This article's factual accuracy is disputed. Please help to ensure that disputed statements are reliably sourced. See the relevant discussion on the talk page.(December 2011)
Carbaminohemoglobin (or Carbaminohaemoglobin, also known as carbhaemoglobin and carbohaemoglobin) is a compound of haemoglobin and carbon dioxide, and is one of the forms in which carbon dioxide exists in the blood. 10% of carbon dioxide is carried in blood this way (85% carried in blood as bicarbonate [hydrogen carbonate], 5% carried as free CO2, in solution).
When carbon dioxide binds to haemoglobin, carbaminohemoglobin is formed, lowering haemoglobin's affinity for oxygen via the Bohr effect. In the absence of oxygen, unbound haemoglobin molecules have a greater chance of becoming carbaminohaemoglobin. (The Haldane Effect relates to the increased affinity of de-oxygenated haemoglobin for H+: offloading of oxygen to the tissues thus results in increased affinity of the haemoglobin for carbon dioxide, and H+ - which the body wants to be rid of- which can then be transported to the lung for removal). Carbaminohemoglobin has a distinctive blue color that may contribute to the dark red color of deoxygenated venous blood (compared to bright, saturated red of oxygenated arterial blood), blue color of veins and the purplish or bluish color of tissues in hypoxia.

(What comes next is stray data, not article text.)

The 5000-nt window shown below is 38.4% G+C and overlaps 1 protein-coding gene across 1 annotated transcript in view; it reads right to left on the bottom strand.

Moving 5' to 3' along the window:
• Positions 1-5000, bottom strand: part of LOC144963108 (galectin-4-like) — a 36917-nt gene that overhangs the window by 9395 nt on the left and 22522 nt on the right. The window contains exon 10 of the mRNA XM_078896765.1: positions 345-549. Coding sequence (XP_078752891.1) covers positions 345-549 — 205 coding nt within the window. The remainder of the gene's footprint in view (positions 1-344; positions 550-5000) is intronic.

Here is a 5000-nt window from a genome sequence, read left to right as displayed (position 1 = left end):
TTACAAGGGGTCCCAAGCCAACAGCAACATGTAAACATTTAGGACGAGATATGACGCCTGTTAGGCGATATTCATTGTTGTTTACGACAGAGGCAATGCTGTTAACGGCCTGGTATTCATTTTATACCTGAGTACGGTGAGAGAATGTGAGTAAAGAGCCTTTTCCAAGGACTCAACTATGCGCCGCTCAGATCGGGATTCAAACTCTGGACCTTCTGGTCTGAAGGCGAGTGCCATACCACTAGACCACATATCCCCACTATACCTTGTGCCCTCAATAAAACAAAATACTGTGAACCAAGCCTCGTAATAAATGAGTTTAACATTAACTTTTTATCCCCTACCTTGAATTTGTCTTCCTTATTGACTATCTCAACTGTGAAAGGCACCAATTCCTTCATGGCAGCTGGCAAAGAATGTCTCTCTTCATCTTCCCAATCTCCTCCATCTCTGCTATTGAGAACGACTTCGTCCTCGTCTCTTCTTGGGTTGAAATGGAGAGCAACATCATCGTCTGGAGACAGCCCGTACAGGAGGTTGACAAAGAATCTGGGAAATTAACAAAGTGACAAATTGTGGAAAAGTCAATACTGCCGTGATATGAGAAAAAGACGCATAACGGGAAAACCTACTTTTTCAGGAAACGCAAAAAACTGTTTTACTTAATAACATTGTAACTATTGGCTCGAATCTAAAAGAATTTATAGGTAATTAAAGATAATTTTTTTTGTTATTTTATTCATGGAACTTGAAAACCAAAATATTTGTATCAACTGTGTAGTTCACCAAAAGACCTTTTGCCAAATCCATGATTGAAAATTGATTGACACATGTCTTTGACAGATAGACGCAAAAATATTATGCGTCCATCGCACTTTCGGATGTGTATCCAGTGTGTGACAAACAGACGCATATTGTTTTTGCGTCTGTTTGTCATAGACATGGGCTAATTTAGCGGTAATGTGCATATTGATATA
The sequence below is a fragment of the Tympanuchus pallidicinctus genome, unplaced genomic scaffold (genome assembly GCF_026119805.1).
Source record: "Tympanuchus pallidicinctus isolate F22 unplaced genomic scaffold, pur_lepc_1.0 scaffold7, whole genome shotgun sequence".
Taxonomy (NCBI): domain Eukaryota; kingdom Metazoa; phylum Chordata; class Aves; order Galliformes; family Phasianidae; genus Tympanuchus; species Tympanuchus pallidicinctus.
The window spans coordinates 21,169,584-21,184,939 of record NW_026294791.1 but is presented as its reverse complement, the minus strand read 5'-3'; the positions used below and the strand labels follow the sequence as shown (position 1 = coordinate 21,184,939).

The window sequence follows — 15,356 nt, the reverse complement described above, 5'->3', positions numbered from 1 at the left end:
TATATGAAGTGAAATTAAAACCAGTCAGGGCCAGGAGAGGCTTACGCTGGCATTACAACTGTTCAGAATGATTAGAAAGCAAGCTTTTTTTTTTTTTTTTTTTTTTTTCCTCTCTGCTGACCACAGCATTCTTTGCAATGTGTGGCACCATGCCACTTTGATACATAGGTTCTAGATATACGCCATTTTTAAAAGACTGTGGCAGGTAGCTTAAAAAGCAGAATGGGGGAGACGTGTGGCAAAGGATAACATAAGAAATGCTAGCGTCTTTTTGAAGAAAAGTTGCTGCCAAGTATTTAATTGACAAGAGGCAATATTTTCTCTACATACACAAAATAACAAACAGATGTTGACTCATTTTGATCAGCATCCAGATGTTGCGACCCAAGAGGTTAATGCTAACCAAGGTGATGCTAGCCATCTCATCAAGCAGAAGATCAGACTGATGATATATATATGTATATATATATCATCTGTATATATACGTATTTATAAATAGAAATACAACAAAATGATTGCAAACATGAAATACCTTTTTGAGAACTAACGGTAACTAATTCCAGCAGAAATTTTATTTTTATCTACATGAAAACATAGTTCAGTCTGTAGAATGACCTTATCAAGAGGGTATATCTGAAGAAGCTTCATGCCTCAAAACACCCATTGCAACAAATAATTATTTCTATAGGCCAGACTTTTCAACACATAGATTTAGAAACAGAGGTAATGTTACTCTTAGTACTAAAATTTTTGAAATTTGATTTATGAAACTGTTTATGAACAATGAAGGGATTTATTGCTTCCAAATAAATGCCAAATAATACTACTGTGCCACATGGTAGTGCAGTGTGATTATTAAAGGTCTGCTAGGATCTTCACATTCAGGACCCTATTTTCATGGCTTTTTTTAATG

Hemoglobin can bind to four molecules of carbon dioxide. The carbon dioxide molecules form an amide linkage to the four terminal-amine groups of the four protein chains in the deoxy form of the molecule. Thus, one hemoglobin molecule can transport four carbon dioxide molecules back to the lungs, where they are released when the molecule changes back to the oxyhemoglobin form.